While Natalie Sutherland's direction keeps the cast moving about during the confrontation scenes in Act 2, the Act 1 dialogue drags with way too many long and unnecessary silences which extended the run time to a much-too-long two and a half hours with a 15 minute intermission. The message of this play could certainly be clearly delivered in half the time if directed at a better pace. And I am sure many in the audience would appreciate taking out the clove cigarettes almost constantly smoked by Julie whose odor filled the small room with cough-inducing moments.
Performed on a very well-designed (but uncredited) kitschy and functional living room set, it becomes apparent early on that this is really Julie's apartment (with her sitting in a corner at an easel, painting and drinking herself into oblivion from her well-stocked bar) while Alice is her latest roommate who she tolerates in order to make the rent. A small "loveseat" is placed center stage where most of the action takes place between the three characters after the pizza man arrives via the front door upstage.
While the message is loud and clear, the actors were not and my guest and I struggled to hear almost half of what Andrez and Gehring were saying as the actors spoke often in whispers as if they were the only ones in the room and no one, other than Alice, needed to hear what they were saying. So while many in the audience frequently laughed at their lines, we looked at each other and shrugged since we had no idea what could have been said that was so funny. And we were sitting in the third row, so I can only imagine how difficult it was those farther back in the room.
This was not the case for Raycole who spoke loudly enough to be heard throughout having mastered the art of using her voice in a "stage whisper" so it could still be heard at the back of the small theater. Her performance, therefore, was the standout, her heart and emotions on full display, generated real empathy for her once she realizes their mistake and does her best to reverse the situation.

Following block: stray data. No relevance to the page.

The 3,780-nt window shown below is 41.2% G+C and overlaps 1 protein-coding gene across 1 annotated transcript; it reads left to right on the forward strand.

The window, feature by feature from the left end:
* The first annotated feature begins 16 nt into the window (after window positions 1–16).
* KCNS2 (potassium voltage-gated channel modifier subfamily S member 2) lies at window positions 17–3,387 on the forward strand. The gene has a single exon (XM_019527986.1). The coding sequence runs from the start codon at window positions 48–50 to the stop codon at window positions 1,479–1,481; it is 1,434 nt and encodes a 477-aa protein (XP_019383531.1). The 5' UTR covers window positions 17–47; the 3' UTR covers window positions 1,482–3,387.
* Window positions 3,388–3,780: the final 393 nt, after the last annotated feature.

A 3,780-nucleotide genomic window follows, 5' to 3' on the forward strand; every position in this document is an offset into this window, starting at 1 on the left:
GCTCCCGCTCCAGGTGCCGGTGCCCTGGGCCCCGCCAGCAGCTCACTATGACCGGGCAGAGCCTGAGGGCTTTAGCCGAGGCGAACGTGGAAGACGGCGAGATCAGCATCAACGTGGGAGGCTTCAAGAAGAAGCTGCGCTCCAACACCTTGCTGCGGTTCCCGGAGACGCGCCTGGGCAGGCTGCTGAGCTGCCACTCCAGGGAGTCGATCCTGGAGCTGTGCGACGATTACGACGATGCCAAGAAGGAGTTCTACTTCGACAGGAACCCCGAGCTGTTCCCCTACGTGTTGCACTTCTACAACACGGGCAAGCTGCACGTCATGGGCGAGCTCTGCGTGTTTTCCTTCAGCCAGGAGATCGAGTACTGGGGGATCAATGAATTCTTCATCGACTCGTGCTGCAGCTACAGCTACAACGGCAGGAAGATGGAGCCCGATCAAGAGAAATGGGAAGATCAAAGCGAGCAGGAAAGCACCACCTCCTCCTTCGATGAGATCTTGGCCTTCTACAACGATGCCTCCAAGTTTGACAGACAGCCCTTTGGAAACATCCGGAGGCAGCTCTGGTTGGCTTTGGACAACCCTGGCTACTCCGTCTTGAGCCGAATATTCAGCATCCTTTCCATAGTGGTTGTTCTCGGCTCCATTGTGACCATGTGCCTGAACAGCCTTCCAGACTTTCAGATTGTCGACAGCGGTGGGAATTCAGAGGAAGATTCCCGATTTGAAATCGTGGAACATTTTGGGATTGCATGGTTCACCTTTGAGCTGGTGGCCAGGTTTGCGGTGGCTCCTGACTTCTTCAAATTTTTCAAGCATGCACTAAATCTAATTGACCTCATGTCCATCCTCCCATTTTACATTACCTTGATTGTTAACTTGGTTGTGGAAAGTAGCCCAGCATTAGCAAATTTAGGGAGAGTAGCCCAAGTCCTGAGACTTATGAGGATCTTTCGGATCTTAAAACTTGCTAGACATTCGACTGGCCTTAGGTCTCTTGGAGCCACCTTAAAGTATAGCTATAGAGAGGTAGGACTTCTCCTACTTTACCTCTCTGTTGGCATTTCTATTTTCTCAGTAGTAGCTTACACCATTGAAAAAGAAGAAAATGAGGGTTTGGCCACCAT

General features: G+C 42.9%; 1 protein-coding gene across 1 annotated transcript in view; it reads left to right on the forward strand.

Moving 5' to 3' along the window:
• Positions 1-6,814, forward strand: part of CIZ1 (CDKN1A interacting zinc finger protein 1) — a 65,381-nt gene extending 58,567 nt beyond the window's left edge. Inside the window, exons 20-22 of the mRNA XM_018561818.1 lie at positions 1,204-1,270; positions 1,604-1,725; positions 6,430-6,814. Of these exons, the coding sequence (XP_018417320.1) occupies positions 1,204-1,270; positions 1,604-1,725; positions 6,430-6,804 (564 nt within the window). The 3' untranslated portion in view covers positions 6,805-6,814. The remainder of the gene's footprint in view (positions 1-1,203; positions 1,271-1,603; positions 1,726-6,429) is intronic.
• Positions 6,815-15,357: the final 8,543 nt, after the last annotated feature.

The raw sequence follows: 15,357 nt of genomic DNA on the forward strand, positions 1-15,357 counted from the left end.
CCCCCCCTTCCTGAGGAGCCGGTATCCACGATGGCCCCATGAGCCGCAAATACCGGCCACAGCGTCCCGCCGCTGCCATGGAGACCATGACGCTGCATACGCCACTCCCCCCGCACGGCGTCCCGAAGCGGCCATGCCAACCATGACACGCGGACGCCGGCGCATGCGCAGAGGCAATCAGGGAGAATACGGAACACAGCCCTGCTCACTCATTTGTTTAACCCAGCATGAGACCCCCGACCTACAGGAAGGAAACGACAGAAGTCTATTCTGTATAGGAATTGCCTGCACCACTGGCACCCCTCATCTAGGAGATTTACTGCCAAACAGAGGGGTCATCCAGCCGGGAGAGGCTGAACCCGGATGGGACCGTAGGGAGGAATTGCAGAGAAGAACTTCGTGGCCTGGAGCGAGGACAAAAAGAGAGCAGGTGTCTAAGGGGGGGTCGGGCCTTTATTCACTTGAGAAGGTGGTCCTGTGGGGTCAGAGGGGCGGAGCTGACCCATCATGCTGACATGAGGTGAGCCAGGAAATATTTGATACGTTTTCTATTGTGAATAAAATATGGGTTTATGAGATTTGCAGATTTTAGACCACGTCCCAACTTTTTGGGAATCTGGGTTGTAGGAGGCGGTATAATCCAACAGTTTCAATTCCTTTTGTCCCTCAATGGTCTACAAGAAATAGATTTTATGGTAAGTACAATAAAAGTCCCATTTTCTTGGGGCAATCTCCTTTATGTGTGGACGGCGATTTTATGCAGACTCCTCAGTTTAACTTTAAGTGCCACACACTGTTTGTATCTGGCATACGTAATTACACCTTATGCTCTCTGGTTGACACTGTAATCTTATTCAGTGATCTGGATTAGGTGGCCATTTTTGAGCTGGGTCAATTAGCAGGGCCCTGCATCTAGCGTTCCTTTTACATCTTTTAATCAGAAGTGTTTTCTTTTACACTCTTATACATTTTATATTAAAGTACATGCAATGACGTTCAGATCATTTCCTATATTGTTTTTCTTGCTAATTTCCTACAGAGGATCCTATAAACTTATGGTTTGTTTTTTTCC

PIZZA MAN features a 90% female production team and pleads to be seen through a different perspective, the perspective of a woman. Given the "Me Too" movement and the climate of the entertainment industry, the producers felt it was an important piece of work to show at this time. To be sure their message is clear to audiences, as its producers, the show's actors Jazz Raycole and Teri Andrez, share in the PIZZA MAN program: "RAPE IS NEVER OK, UNDER ANY CIRCUMSTANCES. This play is not about the subject of rape but rather an exploration of the fragility which men can experience when the tables are turned only momentarily. It is meant to express the anger and outrage of mistreatment and years of misogynistic behavior and pleads to be seen through a different perspective, the perspective of a woman. Being seen as prey and not the predator. It's about creating a dialogue, a conversation." And for that, I applaud them.
PIZZA MAN, a dark comedy written by Darlene Craviotto, directed by Natalie Sutherland, starring Jazz Raycole, Teri Andrez, and Christian Gehring, continues at The Dorie Theatre at the Complex, 6476 Santa Monica Blvd., Hollywood, CA 90038 through August 26th, 2018. Thurs -Fri - Sat at 8:00pm. Sun. at 3:00pm. Tickets are $17 online at www.pizzamancomplex.com or $20 at the door. CONSUMER ADVISORY: Includes material related to sex and sexual violence. Leave the kids at home.
Photo credit: Alla Wagner